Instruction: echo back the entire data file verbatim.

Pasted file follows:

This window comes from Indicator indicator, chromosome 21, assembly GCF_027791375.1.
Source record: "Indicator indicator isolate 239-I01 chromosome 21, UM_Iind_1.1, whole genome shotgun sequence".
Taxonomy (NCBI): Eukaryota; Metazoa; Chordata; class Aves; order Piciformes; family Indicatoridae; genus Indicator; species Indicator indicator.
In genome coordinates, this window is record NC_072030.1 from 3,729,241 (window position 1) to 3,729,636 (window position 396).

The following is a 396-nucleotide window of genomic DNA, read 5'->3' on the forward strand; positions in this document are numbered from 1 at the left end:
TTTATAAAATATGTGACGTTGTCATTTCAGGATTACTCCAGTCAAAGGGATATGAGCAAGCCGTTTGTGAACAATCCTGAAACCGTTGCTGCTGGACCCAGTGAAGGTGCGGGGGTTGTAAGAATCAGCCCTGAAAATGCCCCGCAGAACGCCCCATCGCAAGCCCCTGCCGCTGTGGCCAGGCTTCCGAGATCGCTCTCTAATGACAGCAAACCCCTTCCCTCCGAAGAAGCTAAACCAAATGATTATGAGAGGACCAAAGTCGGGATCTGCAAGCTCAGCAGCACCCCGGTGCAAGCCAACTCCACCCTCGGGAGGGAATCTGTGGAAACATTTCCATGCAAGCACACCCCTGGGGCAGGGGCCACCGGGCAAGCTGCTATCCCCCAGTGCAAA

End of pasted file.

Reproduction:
This window comes from Indicator indicator, chromosome 21, assembly GCF_027791375.1.
Source record: "Indicator indicator isolate 239-I01 chromosome 21, UM_Iind_1.1, whole genome shotgun sequence".
Taxonomy (NCBI): Eukaryota; Metazoa; Chordata; class Aves; order Piciformes; family Indicatoridae; genus Indicator; species Indicator indicator.
In genome coordinates, this window is record NC_072030.1 from 3,729,241 (window position 1) to 3,729,636 (window position 396).

The following is a 396-nucleotide window of genomic DNA, read 5'->3' on the forward strand; positions in this document are numbered from 1 at the left end:
TTTATAAAATATGTGACGTTGTCATTTCAGGATTACTCCAGTCAAAGGGATATGAGCAAGCCGTTTGTGAACAATCCTGAAACCGTTGCTGCTGGACCCAGTGAAGGTGCGGGGGTTGTAAGAATCAGCCCTGAAAATGCCCCGCAGAACGCCCCATCGCAAGCCCCTGCCGCTGTGGCCAGGCTTCCGAGATCGCTCTCTAATGACAGCAAACCCCTTCCCTCCGAAGAAGCTAAACCAAATGATTATGAGAGGACCAAAGTCGGGATCTGCAAGCTCAGCAGCACCCCGGTGCAAGCCAACTCCACCCTCGGGAGGGAATCTGTGGAAACATTTCCATGCAAGCACACCCCTGGGGCAGGGGCCACCGGGCAAGCTGCTATCCCCCAGTGCAAA